Originally Posted by The Sage
Can't agree on this. I think Nicholson's Joker would hold up well today. What is it about his Joker that doesn't hold up? I know the Joker is more psychotic, but other than that, what's wrong with Nicholson's Joker? How was he not the Joker we know and love?
Maybe I'm being a little too harsh but what I'm trying to say is that I don't think that performance holds up to the fan's expectations, which in my opinion is TAS version.
That expectation could even have the possibility of even dooming Nolan's version but since he is using "The Joker's Five-way Revenge" as the basis and considering that story set the core for the way the Joker is portrayed in both TAS and the comics even to this day, I think we fans will be very pleased.
Here is a blurb that describes the significance of "The Five-way Revenge."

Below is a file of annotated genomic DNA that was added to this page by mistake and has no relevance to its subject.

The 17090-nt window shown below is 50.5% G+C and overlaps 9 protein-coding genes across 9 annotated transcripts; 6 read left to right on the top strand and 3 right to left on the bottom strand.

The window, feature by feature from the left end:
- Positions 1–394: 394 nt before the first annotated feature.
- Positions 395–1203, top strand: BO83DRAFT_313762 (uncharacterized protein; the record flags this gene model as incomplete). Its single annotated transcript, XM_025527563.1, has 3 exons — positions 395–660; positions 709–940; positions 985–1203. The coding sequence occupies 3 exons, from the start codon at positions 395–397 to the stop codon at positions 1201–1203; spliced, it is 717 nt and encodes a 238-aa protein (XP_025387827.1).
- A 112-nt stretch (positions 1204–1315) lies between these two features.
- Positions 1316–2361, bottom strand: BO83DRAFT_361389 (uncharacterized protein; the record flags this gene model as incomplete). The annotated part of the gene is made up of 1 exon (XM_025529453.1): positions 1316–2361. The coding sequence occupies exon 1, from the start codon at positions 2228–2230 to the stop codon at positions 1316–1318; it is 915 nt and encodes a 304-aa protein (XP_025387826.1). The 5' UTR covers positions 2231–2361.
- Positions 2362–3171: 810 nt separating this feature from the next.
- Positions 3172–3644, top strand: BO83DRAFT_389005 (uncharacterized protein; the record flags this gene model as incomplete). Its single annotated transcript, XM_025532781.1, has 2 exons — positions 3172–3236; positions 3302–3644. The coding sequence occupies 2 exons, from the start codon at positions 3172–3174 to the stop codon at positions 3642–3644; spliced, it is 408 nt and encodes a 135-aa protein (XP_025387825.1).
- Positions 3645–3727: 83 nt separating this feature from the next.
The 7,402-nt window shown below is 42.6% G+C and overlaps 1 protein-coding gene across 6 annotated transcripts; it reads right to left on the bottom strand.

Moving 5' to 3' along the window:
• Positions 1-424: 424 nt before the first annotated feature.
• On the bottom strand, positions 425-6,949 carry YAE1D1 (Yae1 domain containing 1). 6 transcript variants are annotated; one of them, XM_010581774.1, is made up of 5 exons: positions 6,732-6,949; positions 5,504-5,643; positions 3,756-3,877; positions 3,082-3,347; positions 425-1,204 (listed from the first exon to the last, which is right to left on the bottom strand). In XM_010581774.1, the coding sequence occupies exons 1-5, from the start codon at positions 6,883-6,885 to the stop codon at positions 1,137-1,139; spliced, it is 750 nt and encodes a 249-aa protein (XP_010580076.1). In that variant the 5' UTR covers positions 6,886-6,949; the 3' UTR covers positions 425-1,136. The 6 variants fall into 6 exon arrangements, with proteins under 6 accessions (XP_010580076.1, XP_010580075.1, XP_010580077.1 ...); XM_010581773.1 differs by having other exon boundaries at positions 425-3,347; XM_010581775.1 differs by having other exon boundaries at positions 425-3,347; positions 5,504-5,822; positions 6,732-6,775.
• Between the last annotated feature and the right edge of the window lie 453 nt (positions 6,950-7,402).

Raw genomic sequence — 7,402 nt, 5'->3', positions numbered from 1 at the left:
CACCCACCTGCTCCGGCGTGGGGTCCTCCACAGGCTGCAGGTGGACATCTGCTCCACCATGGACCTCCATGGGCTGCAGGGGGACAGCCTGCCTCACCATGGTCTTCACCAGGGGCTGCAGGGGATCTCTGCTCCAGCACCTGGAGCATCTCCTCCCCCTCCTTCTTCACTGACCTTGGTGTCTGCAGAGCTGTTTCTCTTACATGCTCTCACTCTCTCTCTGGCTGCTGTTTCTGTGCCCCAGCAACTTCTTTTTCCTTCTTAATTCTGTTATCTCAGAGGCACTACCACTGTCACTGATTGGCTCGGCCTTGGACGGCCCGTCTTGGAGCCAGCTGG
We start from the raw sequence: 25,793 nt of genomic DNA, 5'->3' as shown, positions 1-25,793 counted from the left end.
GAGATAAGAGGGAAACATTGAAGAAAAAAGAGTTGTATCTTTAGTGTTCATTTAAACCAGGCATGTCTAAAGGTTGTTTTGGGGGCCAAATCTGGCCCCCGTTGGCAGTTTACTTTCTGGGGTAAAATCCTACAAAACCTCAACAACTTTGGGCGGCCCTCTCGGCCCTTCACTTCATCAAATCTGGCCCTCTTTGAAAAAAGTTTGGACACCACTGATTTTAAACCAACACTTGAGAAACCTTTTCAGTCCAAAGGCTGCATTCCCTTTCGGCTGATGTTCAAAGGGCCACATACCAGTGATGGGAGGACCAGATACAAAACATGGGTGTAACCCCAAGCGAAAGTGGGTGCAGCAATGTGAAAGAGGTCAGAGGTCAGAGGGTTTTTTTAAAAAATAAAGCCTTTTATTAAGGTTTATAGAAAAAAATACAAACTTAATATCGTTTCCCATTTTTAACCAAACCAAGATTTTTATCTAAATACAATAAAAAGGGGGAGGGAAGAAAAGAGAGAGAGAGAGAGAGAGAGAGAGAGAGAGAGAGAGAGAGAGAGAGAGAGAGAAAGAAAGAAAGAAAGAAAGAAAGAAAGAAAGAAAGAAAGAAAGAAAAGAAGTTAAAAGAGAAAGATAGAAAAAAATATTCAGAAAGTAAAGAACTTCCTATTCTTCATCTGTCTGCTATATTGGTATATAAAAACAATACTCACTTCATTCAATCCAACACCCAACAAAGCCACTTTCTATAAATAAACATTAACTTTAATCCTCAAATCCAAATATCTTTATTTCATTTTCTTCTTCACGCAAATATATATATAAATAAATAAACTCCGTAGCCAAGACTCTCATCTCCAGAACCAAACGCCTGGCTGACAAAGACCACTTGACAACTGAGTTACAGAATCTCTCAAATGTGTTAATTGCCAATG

There is no doubting "The Joker's Five-Way Revenge" (1973) is notable for three reasons. Number one, it marked a return to form for the Joker. Under writer Denny O'Neil, this Joker was no longer encumbered by Wortham's stifling legacy (the original version of the Comics Code) or the stigma of the "Batman" tv program. He once again became the deadly menace portrayed in his original appearances, as evidenced by the re-introduction of the laugh-inducing Joker-venom. Secondly, the Joker regained his sense of humor, and actually became funny instead of annoying. This Joker was a far cry from the one in the 50s/60s, who was just a goofy, irritating freak (check out "The Great Clayface-Joker Feud"). He used style (the exploding cigar) and wit (the shark) and sly banter, instead of obnoxiousness. Finally, and most importantly, "Five-Way" established the groundwork for the entire Batman/Joker dichotomy that's become the core of the Bat-mythos: reason/rationality vs randomness/insanity. When the Joker clubs Batman into unconsciousness, the grinning gargoyle decides not to kill his nemesis; instead, the Joker pontificates about how any death for Batman must come solely from a battle of wits and madness--anything else would be cheap and pointless.